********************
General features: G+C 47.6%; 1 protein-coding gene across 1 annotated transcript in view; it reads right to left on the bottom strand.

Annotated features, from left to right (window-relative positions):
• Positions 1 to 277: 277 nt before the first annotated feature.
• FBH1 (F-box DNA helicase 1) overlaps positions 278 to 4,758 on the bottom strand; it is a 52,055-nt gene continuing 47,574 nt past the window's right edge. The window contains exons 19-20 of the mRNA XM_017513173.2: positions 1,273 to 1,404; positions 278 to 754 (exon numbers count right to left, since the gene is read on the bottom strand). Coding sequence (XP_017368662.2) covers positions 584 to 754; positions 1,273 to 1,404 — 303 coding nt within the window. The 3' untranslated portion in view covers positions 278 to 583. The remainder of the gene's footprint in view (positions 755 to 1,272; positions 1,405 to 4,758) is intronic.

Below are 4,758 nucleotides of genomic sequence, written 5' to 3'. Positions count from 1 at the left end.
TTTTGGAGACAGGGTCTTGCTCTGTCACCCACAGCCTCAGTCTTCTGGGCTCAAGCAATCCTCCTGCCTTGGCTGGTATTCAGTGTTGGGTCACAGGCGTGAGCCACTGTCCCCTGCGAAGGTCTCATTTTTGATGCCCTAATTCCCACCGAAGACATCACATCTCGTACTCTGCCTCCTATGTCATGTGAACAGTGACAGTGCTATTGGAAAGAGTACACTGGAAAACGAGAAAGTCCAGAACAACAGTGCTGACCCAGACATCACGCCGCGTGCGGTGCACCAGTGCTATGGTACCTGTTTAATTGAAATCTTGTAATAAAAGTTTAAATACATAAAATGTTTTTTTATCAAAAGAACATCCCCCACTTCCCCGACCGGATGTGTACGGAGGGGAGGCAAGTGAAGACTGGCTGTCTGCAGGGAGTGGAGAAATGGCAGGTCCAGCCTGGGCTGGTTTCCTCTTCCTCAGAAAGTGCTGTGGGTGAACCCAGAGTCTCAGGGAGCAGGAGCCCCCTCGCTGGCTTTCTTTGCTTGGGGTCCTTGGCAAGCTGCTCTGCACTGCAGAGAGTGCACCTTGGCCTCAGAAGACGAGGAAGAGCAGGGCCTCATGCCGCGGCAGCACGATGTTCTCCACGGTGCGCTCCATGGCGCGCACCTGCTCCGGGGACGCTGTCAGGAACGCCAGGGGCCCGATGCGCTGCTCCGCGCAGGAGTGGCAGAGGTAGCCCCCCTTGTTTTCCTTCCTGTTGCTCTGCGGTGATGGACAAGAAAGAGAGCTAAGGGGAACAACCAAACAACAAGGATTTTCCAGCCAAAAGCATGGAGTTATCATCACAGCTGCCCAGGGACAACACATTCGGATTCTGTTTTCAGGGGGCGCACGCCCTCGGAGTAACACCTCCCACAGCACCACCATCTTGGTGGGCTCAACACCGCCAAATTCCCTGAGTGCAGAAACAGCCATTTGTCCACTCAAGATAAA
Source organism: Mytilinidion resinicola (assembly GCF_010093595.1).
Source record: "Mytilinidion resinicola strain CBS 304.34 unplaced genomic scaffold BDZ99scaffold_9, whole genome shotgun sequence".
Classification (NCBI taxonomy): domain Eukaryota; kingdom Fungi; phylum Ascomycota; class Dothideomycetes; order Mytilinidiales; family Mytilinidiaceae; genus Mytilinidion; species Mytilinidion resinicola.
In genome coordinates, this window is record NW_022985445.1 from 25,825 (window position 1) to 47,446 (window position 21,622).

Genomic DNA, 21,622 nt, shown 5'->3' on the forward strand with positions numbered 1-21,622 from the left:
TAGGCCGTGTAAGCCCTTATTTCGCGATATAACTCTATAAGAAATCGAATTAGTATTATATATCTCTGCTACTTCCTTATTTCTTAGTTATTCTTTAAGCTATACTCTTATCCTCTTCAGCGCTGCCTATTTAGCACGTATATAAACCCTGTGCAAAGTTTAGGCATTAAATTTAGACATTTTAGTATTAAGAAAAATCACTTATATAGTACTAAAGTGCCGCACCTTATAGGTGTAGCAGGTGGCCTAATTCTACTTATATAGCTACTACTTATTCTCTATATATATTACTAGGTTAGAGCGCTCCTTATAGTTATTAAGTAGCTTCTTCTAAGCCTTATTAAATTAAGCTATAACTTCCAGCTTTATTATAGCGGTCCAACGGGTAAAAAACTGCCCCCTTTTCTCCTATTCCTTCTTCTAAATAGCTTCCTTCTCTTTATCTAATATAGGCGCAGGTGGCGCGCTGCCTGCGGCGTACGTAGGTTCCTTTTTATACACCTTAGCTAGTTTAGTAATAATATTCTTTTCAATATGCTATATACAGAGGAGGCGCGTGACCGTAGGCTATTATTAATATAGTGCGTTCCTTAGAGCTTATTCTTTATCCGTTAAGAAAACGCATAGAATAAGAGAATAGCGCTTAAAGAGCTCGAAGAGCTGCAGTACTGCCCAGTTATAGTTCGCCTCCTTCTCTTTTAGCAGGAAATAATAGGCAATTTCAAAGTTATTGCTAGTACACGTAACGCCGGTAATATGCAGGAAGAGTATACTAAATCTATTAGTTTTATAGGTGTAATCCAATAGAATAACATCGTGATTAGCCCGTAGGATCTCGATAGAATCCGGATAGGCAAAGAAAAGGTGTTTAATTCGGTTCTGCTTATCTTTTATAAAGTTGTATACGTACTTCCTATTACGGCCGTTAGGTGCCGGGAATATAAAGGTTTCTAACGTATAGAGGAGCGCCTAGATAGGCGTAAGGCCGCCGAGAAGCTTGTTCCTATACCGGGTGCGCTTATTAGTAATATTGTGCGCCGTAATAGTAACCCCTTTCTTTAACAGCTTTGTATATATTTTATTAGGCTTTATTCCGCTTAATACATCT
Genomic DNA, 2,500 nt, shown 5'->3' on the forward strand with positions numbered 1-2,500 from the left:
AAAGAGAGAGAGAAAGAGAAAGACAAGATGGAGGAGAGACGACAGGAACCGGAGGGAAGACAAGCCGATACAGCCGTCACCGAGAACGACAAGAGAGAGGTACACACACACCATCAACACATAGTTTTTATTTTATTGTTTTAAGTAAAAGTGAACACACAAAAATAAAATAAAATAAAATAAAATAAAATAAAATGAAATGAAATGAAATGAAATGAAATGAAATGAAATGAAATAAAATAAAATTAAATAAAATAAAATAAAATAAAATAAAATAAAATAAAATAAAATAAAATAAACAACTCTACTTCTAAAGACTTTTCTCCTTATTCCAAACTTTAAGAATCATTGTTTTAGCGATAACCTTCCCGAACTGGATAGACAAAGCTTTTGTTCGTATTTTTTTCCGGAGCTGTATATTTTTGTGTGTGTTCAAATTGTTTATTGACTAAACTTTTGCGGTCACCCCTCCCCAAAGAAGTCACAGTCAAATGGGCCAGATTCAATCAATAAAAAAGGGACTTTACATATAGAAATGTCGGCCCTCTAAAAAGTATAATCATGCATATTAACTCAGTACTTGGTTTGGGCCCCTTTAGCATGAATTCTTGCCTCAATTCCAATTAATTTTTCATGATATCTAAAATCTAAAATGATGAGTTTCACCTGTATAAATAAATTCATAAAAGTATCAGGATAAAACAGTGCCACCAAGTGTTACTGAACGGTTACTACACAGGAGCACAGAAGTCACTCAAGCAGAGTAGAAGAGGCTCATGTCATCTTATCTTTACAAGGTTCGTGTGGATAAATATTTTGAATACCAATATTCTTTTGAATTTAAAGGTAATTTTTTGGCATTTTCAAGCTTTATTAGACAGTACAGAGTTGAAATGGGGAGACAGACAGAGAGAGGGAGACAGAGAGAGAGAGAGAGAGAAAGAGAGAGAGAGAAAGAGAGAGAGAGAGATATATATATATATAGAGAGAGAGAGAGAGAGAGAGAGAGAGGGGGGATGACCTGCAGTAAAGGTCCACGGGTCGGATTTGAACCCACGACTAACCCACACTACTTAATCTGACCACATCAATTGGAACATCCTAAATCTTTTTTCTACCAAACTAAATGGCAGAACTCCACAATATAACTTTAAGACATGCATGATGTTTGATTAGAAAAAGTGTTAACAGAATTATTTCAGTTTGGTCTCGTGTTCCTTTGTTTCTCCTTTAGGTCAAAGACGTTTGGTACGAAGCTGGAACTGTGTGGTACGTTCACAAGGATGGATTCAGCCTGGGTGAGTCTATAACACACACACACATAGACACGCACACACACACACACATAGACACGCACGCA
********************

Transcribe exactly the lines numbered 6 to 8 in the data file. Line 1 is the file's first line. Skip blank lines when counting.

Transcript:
TTTTGGAGACAGGGTCTTGCTCTGTCACCCACAGCCTCAGTCTTCTGGGCTCAAGCAATCCTCCTGCCTTGGCTGGTATTCAGTGTTGGGTCACAGGCGTGAGCCACTGTCCCCTGCGAAGGTCTCATTTTTGATGCCCTAATTCCCACCGAAGACATCACATCTCGTACTCTGCCTCCTATGTCATGTGAACAGTGACAGTGCTATTGGAAAGAGTACACTGGAAAACGAGAAAGTCCAGAACAACAGTGCTGACCCAGACATCACGCCGCGTGCGGTGCACCAGTGCTATGGTACCTGTTTAATTGAAATCTTGTAATAAAAGTTTAAATACATAAAATGTTTTTTTATCAAAAGAACATCCCCCACTTCCCCGACCGGATGTGTACGGAGGGGAGGCAAGTGAAGACTGGCTGTCTGCAGGGAGTGGAGAAATGGCAGGTCCAGCCTGGGCTGGTTTCCTCTTCCTCAGAAAGTGCTGTGGGTGAACCCAGAGTCTCAGGGAGCAGGAGCCCCCTCGCTGGCTTTCTTTGCTTGGGGTCCTTGGCAAGCTGCTCTGCACTGCAGAGAGTGCACCTTGGCCTCAGAAGACGAGGAAGAGCAGGGCCTCATGCCGCGGCAGCACGATGTTCTCCACGGTGCGCTCCATGGCGCGCACCTGCTCCGGGGACGCTGTCAGGAACGCCAGGGGCCCGATGCGCTGCTCCGCGCAGGAGTGGCAGAGGTAGCCCCCCTTGTTTTCCTTCCTGTTGCTCTGCGGTGATGGACAAGAAAGAGAGCTAAGGGGAACAACCAAACAACAAGGATTTTCCAGCCAAAAGCATGGAGTTATCATCACAGCTGCCCAGGGACAACACATTCGGATTCTGTTTTCAGGGGGCGCACGCCCTCGGAGTAACACCTCCCACAGCACCACCATCTTGGTGGGCTCAACACCGCCAAATTCCCTGAGTGCAGAAACAGCCATTTGTCCACTCAAGATAAA
Source organism: Mytilinidion resinicola (assembly GCF_010093595.1).
Source record: "Mytilinidion resinicola strain CBS 304.34 unplaced genomic scaffold BDZ99scaffold_9, whole genome shotgun sequence".